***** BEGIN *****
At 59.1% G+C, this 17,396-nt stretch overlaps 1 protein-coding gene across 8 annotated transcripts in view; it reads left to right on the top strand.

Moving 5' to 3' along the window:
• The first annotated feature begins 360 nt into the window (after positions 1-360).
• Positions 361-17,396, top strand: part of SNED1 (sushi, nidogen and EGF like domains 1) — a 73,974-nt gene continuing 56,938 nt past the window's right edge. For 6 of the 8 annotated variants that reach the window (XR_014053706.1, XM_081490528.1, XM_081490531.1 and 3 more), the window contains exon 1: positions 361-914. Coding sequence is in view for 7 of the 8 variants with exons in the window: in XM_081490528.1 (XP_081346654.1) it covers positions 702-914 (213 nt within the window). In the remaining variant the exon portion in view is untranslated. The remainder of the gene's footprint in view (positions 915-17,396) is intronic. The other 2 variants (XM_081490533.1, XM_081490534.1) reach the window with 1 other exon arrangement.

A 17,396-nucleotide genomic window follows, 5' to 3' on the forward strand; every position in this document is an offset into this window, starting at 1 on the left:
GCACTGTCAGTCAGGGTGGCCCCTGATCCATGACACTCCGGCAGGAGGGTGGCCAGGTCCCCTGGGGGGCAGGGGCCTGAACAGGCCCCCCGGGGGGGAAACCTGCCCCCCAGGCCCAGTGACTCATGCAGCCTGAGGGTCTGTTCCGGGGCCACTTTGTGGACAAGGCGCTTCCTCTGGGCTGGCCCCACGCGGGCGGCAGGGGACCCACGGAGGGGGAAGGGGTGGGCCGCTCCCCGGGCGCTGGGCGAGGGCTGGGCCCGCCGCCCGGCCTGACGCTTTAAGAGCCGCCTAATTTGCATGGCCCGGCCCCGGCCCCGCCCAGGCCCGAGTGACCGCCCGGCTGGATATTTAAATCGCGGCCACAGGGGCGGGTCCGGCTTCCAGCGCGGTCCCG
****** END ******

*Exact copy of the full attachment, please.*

At 59.1% G+C, this 17,396-nt stretch overlaps 1 protein-coding gene across 8 annotated transcripts in view; it reads left to right on the top strand.

Moving 5' to 3' along the window:
• The first annotated feature begins 360 nt into the window (after positions 1-360).
• Positions 361-17,396, top strand: part of SNED1 (sushi, nidogen and EGF like domains 1) — a 73,974-nt gene continuing 56,938 nt past the window's right edge. For 6 of the 8 annotated variants that reach the window (XR_014053706.1, XM_081490528.1, XM_081490531.1 and 3 more), the window contains exon 1: positions 361-914. Coding sequence is in view for 7 of the 8 variants with exons in the window: in XM_081490528.1 (XP_081346654.1) it covers positions 702-914 (213 nt within the window). In the remaining variant the exon portion in view is untranslated. The remainder of the gene's footprint in view (positions 915-17,396) is intronic. The other 2 variants (XM_081490533.1, XM_081490534.1) reach the window with 1 other exon arrangement.

A 17,396-nucleotide genomic window follows, 5' to 3' on the forward strand; every position in this document is an offset into this window, starting at 1 on the left:
GCACTGTCAGTCAGGGTGGCCCCTGATCCATGACACTCCGGCAGGAGGGTGGCCAGGTCCCCTGGGGGGCAGGGGCCTGAACAGGCCCCCCGGGGGGGAAACCTGCCCCCCAGGCCCAGTGACTCATGCAGCCTGAGGGTCTGTTCCGGGGCCACTTTGTGGACAAGGCGCTTCCTCTGGGCTGGCCCCACGCGGGCGGCAGGGGACCCACGGAGGGGGAAGGGGTGGGCCGCTCCCCGGGCGCTGGGCGAGGGCTGGGCCCGCCGCCCGGCCTGACGCTTTAAGAGCCGCCTAATTTGCATGGCCCGGCCCCGGCCCCGCCCAGGCCCGAGTGACCGCCCGGCTGGATATTTAAATCGCGGCCACAGGGGCGGGTCCGGCTTCCAGCGCGGTCCCG